Get Yourself More Rosemary Plants

You need this in both the literal and figurative sense.

Photo by J Williams on Unsplash

In the spring of 2020, so many people began buying seeds that seed companies had a difficult time keeping up with demand. Many people started a garden for the first time for reasons ranging from worrying about food security to looking for a hobby to take up in their newly freed time.

I was one of those people. I thought that I was gardening for fun. I didn’t expect it to begin giving me life lessons.

In my case, my husband and I had just bought our first house, and I was eager to make the gardening dreams that I had been saving on Pinterest for years come to life. I picked up a few starts from a local gardening store: marigolds, cucumbers, eggplant, squash, and rosemary. My first-time attempts at gardening looked nothing like the beautiful images that I had been admiring.

It turns out that gardening is a talent that requires time to acquire.

However, I still enjoyed the excitement of going to look at my plants each morning, examining how they had changed from the previous day and looking for any ripe vegetables that might be ready. I made sure to water my plants daily. I mixed in a little fertilizer according to the information that I had. I even moved some of my potted plants to different areas to get better sunlight when they seemed to be floundering a little.

I won’t say that I was perfect in my attentions, but I babied those cucumbers, eggplants, and squash. The eggplants took a while but once those little purple fruits started forming, I had plenty to spare. The squash did decently until they somehow developed powdery mildew. Unfortunately, the cucumbers didn’t give me even a single fully-developed cuke. My dreams of pickles would have to wait for another year. I tried though.

Summer turns to fall

While it is possible to garden in the fall, I wasn’t quite up for that during my first year. It was a little sad to see my vegetables begin to fade away as the days got shorter and the weather turned. However, because rosemary is a perennial in my zone, the herb that I had added to breads and soups over the summer continued pulling right along.

The tiny rosemary bush went into a container when I first got it in the spring. It grew over the summer, but not at the same rate that the other plants were growing. I made sure that it stayed watered during the heat, but I didn’t check it constantly. There are no notes about the rosemary in my garden journal other than the date that it was bought and the variety.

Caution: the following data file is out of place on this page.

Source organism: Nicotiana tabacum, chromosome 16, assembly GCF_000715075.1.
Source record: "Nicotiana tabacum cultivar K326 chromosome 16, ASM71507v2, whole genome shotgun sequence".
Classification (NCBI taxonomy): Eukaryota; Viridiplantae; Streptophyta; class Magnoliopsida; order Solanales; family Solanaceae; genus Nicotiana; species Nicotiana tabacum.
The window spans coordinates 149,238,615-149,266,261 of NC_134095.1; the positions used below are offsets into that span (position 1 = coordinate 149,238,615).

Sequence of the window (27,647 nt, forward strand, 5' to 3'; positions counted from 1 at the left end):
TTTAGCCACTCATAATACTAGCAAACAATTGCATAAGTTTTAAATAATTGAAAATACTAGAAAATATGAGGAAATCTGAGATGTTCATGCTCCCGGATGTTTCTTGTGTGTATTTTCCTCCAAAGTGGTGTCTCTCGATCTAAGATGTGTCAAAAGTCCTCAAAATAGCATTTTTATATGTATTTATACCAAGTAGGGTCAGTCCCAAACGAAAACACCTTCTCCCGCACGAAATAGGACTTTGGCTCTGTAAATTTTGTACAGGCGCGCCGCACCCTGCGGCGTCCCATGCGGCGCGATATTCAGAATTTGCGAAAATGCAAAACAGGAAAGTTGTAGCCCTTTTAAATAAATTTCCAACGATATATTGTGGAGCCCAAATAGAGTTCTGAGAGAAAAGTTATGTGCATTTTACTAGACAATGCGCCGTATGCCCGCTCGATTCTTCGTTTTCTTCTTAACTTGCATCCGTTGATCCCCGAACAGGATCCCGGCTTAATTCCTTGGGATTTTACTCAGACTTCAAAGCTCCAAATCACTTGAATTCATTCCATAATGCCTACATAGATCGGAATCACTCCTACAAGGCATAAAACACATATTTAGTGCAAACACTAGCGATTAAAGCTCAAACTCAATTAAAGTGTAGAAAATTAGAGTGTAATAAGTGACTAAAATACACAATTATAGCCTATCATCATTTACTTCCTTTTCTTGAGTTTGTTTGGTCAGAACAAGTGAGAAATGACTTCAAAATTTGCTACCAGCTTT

I am a little ashamed to say that I have mostly neglected the rosemary during the fall and winter. I moved it to get better sunlight, but I rarely ever check on it. I’ve found the container knocked over at least once. At this precise moment, the rosemary is an inch deep in snow.

Unlike my temperamental summer vegetables, the rosemary doesn’t seem to care at all. I’m not actually harvesting any rosemary over the winter because it won’t grow like it does during the summer. It’s still nice to know that even though I haven’t done anything to take care of it, my rosemary will happily continue to produce for me once the weather warms up again. I might potentially need to prune it some, but it won’t require the intensive care that I’ll be lavishing on the summer vegetables again soon.

In my climate, rosemary is an almost perfect plant. Minimal effort, maximum results.

Finding your rosemary

If you live in a climate where rosemary cannot withstand the winter, you might be wondering why finding your own rosemary applies. Chances are that there are plants that you can grow where you are that also require a minimal amount of effort for great returns. There is absolutely a place in your garden for plants that require more care, but it is nice to have plants that you know you don’t have to worry over.

You can also find figurative rosemary in your actual life. Things that aren’t fussy but have an impact. Those things won’t look the same for everyone.

Here’s a few of mine

  • Sticking a sweet potato in the oven, adding toppings, and having a great meal with almost no extra dishes to clean
  • Buying the largest count of trash bags available so that I don’t have to buy them as often
  • Removing social media from my phone in order to encourage me to read an ebook instead

I’m probably now going to become one of those people who talks obsessively about their garden. But, I think want to be one of those people. I can’t wait to see what new things happen this season.

Lover of books, adventures, friends, dancing, muffins, France, camp fires, and Ole Miss. And, I teach.

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